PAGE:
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Anger over 'no mercy' compliance work

27 April 2010
Issue: 4253 / Categories: News , Admin
£39.5bn retrieved in clampdowns since 2005

UHY Hacker Young has attacked the Revenue for its ‘aggressive’ tax investigations, which the accountancy group claims have come at ‘significant costs to innocent taxpayers’.

The company’s comments were in reaction to newly released figures that show HMRC have retrieved £39.5 billion in clampdowns on tax avoidance and evasion since the department was formed in 2005

In the first 12 months of its existence, HMRC generated £7.4 billion through tax enquiries and other compliance work. The figure jumped by 64% to £12.1 billion in the year to 31 March 2009.

UHY Hacker Young criticised the taxman for continuously seeking ‘tougher and more intrusive powers’. The firm added that the steep rise in extra tax acquired through investigations is partly as a result of ‘the increasing number of mistakes being made by taxpayers as the tax system grows ever more complicated’.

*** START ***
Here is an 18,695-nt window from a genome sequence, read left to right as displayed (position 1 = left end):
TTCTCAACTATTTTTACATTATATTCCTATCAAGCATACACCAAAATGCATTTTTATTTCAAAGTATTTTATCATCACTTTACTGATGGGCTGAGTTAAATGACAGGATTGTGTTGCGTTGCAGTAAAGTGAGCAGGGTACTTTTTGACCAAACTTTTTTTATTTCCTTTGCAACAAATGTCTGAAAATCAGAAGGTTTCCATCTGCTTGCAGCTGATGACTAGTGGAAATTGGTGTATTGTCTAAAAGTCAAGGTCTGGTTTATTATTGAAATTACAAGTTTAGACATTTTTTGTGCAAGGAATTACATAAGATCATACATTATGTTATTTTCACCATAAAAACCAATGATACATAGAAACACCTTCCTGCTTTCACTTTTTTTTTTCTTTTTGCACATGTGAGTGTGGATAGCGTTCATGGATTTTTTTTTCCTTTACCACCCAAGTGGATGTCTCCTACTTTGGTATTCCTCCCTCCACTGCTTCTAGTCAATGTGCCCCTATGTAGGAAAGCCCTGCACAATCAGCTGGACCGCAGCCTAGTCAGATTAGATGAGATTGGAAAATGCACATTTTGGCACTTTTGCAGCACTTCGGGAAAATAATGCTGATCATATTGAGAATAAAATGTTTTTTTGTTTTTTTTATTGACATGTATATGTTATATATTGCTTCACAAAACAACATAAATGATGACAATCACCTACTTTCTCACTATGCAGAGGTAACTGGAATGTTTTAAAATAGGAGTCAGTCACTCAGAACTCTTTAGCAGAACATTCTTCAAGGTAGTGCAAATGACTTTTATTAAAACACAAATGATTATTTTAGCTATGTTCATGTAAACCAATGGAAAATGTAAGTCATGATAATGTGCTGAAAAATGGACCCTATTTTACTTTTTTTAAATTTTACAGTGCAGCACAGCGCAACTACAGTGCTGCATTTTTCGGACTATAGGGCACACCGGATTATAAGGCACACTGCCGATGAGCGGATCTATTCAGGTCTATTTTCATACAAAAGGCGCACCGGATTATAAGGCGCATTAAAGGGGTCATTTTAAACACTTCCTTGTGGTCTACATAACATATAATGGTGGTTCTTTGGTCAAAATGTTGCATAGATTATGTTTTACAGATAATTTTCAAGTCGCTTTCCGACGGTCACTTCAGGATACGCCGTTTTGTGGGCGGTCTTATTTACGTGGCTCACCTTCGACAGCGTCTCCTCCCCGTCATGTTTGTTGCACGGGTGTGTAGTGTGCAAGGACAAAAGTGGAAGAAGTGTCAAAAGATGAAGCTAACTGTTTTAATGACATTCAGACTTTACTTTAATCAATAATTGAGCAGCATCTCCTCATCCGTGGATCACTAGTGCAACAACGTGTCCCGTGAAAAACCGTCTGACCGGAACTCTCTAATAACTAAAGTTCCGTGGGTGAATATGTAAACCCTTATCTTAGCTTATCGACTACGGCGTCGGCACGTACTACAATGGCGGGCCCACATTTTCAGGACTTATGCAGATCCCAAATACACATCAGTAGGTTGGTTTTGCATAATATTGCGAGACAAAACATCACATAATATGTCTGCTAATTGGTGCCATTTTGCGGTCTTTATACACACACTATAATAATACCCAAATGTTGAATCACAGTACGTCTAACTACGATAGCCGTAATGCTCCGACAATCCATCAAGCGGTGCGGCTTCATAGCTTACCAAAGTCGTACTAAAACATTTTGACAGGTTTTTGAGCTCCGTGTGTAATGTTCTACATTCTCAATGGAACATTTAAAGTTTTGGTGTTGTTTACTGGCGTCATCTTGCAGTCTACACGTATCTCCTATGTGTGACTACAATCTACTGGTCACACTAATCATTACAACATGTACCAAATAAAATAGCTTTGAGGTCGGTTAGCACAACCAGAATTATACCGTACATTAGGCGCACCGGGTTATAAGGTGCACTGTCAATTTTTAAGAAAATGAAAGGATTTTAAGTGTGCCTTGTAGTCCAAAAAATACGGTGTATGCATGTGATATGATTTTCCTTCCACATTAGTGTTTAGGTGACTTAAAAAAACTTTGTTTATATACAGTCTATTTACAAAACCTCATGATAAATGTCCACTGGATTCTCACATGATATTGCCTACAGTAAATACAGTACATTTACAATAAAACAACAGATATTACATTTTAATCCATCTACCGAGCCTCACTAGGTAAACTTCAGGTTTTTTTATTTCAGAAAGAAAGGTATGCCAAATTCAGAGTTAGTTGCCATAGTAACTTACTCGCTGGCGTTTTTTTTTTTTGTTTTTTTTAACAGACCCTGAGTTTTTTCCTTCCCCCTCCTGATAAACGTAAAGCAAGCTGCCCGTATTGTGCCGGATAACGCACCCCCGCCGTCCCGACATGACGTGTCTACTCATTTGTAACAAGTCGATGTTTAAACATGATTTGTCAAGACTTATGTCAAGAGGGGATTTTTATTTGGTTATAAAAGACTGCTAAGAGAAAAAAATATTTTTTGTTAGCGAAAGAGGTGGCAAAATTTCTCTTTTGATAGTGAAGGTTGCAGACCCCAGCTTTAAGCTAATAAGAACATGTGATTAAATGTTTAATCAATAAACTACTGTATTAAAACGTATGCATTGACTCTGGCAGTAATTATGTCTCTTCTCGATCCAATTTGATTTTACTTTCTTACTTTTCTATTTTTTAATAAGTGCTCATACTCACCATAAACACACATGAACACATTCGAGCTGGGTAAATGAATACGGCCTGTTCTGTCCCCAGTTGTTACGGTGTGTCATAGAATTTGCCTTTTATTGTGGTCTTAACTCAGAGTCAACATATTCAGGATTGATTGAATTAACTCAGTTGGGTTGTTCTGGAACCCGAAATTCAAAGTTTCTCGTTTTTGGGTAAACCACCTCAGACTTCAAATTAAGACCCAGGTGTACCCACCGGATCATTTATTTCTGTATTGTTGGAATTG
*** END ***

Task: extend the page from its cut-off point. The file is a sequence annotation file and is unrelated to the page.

Tax partner Roy Maugham said: ‘The amount of money [the Revenue] is taking in through compliance work is huge, but this hasn’t come without significant costs to innocent taxpayers.

‘Since HMRC’s formation, the Revenue side… has been lobbying to gain the draconian powers that Customs have to deal with the threat of drug smugglers and arms dealers.

'The result is that HMRC now has sweeping powers to enter business premises to conduct a search without warning beforehand and to make arrests without the need to be accompanied by a police officer.’
Mr Maugham went on to lambaste the Revenue for ‘using increasingly controversial methods to tackle tax evasion’, including the purchasing of stolen offshore bank account details.

‘With the current state of the public finances, HMRC’s aggressive stance on tax investigation work is likely to become ever tougher,’ he said.

He claimed the Revenue’s ‘no mercy’ attitude to compliance could encourage UK-domiciled multinationals to relocate, and the department may be spending a disproportionate amount of resources on investigating small businesses given the ‘relatively modest amounts of money that [the taxman] collects through self-assessment enquiries’.

A spokesperson for HMRC responded to UHY Hacker Young’s criticisms by saying, ‘We operate at all times within professional codes of conduct and our customers’ charter makes clear that we will treat all taxpayers with respect and a presumption of honesty unless there is evidence to the contrary.

‘We use the powers we have with discretion and with sensitivity to the rights and obligations of taxpayer at all times.’

Issue: 4253 / Categories: News , Admin
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